The "Super Bowl of politics" — the first General Election presidential debate of 2016 — was supposed to be staged at Wright State University in September, giving the Fairborn university a high-profile national event and millions of dollars in free publicity. But in July, days after a terrorist attacker in Nice, France drove a truck over revelers, killing or injuring hundreds, Wright State University President David Hopkins shocked the community by withdrawing as debate host.

Hopkins cited rising costs, particularly for security and said the Nice attack made him fear he could not make the campus safe for students and visitors during the debate festivities. Hopkins also cited lackluster fund raising, saying the final straw was losing support from a $1 million contributor he'd been courting.

The first debate instead went to Hofstra University in New York and was watched by about 84 million people, the most in history.

GOP Convention in Cleveland

The Republican National Convention came to Cleveland but even though the state hosted its first convention since 1936 Kasich did not attend. Kasich was openly critical of Trump and in November wrote in U.S. Sen. John McCain, R-Arizona, rather than vote for Trump.

Republican presidential candidate Donald Trump accepts the party’s nomination Wednesday, July 21 at the Republican National Convention in Cleveland. CHRIS STEWART / STAFF
Republican presidential candidate Donald Trump accepts the party’s nomination Wednesday, July 21 at the Republican National Convention in Cleveland. CHRIS STEWART / STAFF

Credit: Chris Stewart

Credit: Chris Stewart

The convention opened with a floor fight by Trump critics that was put down and by the time Cruz appeared on stage he was booed by the crowd when he did not endorse Trump.

Fears of potential violence by Trump protesters or terrorists led authorities to significantly boost security but there were no major problems.

Trump wins Ohio and the presidency

Trump spent a good deal of time in Ohio, appealing in particular to people who felt displaced by the loss of auto industry and other manufacturing jobs. One appearance was in March at a Wright Brothers Aero hangar in Vandalia, where a stage jumper was arrested. The man, Thomas DiMassimo, then-22, was an acting major at Wright State University. DiMassimo pleaded guilty in federal court of a misdemeanor count of illegally entering a restricted area and received a year's probation.

Trump went on to defeat Clinton by 8.1 percent in Ohio and even though she won the popular vote by a nearly 2.9 million margin nationally he won enough states to get the most Electoral College votes, giving him the presidency.

Ohio State University attack

Ohio State University student, Abdul Razak Ali Artan, attacked students on campus with his car and a knife on Nov. 28.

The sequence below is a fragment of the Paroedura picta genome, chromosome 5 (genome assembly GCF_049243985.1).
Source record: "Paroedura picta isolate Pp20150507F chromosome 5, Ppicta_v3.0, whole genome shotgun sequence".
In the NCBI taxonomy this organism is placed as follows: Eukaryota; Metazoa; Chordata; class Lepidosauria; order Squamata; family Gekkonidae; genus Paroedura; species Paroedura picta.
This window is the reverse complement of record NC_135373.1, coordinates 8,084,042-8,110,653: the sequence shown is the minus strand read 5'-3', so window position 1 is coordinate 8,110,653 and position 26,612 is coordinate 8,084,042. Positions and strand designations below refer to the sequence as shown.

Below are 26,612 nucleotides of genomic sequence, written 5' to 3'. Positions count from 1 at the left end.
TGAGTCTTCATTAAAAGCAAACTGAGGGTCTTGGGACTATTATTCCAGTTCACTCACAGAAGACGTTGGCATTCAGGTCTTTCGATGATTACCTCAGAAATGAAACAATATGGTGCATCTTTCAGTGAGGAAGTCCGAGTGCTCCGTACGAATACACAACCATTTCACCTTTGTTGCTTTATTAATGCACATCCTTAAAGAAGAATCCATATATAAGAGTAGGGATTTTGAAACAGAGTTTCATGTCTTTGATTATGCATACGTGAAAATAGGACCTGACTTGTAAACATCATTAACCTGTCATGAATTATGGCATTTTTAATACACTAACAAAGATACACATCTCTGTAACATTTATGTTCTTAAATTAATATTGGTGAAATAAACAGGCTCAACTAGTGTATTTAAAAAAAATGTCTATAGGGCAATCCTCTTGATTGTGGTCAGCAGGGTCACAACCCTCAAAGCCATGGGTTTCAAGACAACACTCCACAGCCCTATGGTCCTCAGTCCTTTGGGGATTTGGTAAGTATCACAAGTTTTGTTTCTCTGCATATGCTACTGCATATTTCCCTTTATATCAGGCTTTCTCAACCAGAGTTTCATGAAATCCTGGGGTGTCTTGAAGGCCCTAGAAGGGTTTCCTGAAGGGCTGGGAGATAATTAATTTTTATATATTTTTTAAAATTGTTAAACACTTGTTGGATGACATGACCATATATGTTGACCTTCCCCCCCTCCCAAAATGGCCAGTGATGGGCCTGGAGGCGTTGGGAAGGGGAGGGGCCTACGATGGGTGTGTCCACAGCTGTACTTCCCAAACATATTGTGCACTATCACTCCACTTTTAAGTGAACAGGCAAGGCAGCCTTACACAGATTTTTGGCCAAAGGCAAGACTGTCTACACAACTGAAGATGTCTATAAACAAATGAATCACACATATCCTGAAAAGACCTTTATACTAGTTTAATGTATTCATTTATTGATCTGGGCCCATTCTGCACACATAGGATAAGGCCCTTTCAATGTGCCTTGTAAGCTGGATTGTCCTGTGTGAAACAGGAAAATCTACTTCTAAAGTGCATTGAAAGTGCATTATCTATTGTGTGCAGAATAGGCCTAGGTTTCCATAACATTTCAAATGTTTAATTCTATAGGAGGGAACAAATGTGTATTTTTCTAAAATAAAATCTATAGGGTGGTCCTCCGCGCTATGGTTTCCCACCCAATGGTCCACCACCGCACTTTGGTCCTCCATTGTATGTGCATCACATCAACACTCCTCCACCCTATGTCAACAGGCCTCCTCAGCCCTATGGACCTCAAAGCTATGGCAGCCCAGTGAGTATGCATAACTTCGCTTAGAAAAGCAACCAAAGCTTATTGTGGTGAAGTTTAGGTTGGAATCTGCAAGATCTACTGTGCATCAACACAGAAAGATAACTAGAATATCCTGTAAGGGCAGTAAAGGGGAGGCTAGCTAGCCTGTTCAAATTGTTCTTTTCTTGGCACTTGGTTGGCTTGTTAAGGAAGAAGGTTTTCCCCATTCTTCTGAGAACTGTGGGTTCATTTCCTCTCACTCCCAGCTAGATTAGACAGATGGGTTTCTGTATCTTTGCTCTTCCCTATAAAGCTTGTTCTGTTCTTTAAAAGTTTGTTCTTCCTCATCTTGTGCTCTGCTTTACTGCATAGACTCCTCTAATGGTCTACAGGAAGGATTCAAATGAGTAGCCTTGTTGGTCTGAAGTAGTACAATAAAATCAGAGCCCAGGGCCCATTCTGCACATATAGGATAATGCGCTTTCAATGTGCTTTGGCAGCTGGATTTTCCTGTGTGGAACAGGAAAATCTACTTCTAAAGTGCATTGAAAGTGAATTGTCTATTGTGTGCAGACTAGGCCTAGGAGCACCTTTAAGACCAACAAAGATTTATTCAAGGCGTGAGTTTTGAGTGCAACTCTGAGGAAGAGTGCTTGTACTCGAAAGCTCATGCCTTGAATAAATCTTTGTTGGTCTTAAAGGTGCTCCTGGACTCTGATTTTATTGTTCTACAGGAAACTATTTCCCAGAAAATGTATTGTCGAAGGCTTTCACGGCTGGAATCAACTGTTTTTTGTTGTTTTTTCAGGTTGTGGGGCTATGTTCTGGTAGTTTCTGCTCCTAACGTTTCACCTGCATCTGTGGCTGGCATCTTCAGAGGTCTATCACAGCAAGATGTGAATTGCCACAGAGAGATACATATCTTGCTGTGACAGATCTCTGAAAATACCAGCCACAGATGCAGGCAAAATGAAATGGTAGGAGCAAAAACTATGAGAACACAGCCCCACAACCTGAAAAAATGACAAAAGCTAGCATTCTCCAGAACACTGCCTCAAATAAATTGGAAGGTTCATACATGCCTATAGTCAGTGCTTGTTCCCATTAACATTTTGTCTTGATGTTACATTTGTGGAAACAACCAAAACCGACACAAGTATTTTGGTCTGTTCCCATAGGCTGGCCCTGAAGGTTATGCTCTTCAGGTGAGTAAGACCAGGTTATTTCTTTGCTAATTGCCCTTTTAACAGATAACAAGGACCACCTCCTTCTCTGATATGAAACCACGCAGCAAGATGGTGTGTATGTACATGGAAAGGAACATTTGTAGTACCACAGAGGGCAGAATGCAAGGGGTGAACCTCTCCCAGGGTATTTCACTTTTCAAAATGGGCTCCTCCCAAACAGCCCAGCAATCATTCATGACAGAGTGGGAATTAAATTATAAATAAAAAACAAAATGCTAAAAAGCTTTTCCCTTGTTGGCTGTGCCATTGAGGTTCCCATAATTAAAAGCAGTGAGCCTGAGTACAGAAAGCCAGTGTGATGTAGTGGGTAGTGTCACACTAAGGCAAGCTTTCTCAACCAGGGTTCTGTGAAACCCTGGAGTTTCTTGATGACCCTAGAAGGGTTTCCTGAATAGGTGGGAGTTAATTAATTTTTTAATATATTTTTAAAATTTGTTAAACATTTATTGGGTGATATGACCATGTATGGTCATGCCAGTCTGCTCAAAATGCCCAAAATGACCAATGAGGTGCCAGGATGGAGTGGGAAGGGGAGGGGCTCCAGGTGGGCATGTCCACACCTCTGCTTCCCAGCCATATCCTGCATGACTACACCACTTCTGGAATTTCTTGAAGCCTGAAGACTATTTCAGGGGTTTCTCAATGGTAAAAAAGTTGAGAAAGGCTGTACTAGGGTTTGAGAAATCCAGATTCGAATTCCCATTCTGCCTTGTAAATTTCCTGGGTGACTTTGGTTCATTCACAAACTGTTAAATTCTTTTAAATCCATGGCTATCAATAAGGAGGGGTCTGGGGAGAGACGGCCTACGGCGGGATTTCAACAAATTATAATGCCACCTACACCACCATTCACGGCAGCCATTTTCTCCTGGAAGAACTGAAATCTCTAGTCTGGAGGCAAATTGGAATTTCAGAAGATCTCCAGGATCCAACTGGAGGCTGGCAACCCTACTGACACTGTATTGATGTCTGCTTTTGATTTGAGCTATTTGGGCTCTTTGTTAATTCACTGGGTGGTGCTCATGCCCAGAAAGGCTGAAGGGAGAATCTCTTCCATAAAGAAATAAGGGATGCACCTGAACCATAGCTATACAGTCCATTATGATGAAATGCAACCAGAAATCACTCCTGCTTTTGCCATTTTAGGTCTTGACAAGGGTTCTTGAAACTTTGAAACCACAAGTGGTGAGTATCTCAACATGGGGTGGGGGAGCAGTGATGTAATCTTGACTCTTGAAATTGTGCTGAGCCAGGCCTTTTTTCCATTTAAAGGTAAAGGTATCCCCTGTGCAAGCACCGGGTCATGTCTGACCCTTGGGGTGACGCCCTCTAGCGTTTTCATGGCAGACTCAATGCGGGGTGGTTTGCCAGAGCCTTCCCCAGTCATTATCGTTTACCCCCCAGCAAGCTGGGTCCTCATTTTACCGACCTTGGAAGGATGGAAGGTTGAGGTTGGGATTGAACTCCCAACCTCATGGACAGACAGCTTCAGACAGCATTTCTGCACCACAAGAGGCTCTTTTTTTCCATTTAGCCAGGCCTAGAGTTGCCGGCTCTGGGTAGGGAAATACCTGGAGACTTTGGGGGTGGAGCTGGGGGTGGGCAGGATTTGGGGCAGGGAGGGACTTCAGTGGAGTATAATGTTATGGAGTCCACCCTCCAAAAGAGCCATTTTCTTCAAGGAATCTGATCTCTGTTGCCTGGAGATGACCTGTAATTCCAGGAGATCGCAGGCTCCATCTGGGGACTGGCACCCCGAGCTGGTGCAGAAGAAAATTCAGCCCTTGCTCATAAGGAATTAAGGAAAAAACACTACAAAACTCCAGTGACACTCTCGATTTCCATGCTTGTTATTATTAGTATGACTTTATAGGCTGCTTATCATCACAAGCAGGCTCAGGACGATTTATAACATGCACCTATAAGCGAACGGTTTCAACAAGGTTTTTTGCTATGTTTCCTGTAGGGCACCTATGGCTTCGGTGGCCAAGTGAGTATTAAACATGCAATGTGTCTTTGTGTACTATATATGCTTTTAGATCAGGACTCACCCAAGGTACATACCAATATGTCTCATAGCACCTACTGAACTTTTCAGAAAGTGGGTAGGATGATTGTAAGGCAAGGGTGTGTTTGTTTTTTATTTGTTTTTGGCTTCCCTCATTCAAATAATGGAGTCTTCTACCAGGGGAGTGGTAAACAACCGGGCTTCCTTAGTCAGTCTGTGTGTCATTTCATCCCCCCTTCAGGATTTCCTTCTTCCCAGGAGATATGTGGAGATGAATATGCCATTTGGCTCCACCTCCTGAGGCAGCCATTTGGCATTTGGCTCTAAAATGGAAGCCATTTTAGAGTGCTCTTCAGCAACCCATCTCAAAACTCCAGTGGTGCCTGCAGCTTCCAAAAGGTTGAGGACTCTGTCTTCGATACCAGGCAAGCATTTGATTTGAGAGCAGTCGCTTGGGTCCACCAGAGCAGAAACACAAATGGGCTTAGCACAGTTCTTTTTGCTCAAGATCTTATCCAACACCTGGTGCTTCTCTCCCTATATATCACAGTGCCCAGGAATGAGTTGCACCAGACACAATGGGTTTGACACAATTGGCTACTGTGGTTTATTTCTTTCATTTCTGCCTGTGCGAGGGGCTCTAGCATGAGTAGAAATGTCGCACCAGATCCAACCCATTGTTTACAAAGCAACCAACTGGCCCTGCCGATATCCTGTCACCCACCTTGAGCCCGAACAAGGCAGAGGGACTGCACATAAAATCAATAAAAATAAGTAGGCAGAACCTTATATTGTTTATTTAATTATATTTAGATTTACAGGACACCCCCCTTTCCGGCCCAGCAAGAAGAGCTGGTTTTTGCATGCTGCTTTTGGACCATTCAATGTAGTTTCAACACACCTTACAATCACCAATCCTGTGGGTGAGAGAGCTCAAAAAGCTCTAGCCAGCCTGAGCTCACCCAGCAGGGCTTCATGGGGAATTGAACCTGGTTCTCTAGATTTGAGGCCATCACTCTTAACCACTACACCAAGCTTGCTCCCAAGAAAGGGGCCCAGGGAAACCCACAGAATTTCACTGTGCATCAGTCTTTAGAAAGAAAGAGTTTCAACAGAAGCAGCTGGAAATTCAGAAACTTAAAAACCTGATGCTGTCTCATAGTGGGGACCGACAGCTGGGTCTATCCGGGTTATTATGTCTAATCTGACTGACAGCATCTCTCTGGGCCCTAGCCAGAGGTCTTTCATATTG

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On the latest from the Ohio State Attack

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He was shot to death by a OSU Police Officer Alan Horujko. Artan drove his car into a group of people standing outside Watts Hall and then attacked them with a butcher knife. Eleven people were hospitalized, none with life-threatening injuries. The FBI said Artan may have been inspired by ISIS or radical Islamic leaders. Artan, 20, was a first year OSU student and native of Somalia. He was a documented, legal immigrant who came to the U.S. in 2014 with his mother and siblings after they had spent years in a refugee camp in Pakistan

Medical marijuana approved

Less than a year after voters in 2015 soundly rejected a constitutional amendment legalizing recreational and medical marijuana, the Ohio Legislature in May legalized medical marijuana. The bill prohibits home-growing and smoking marijuana but allows it to be used in other forms, including oils, tinctures, plant materials, edibles, patches and vapors, for specific medical conditions.

Ohio’s will license 12 large growers and six smaller cultivators. They must be ready to grow marijuana within nine months of getting their initial licenses.

Employees who violate their employer’s workplace drug policies by using marijuana still can be fired and denied unemployment benefits. Local jurisdictions can block medical marijuana dispensaries and businesses.

Harambe death

The death of Harambe the gorilla drew worldwide attention and set off a deluge of social media criticism of zoo officials and the mother of the child whose fall into the gorilla enclosure at the Cincinnati Zoo and Botanical Garden led to the gorilla's death.

The zoo's dangerous animal response team ordered the gorilla shot to death after the 3-year-old boy climbed over the barrier to the zoo's gorilla enclosure and fell in with three gorillas. Harambe, a 450-pound, 17-year-old western lowland silverback gorilla, grabbed the child and drug him around. Two female gorillas obeyed zoo keepers commands to leave the exhibit but when Harambe did not it was determined the boy's life was threatened and the gorilla was killed.

The boy was treated and released from a hospital. The zoo replaced the gorilla enclosure barrier with a more secure one.


Read our best stories in news, investigations, politics, restaurants, sports and more in 2016 at myDaytonDailyNews.com/mustreads.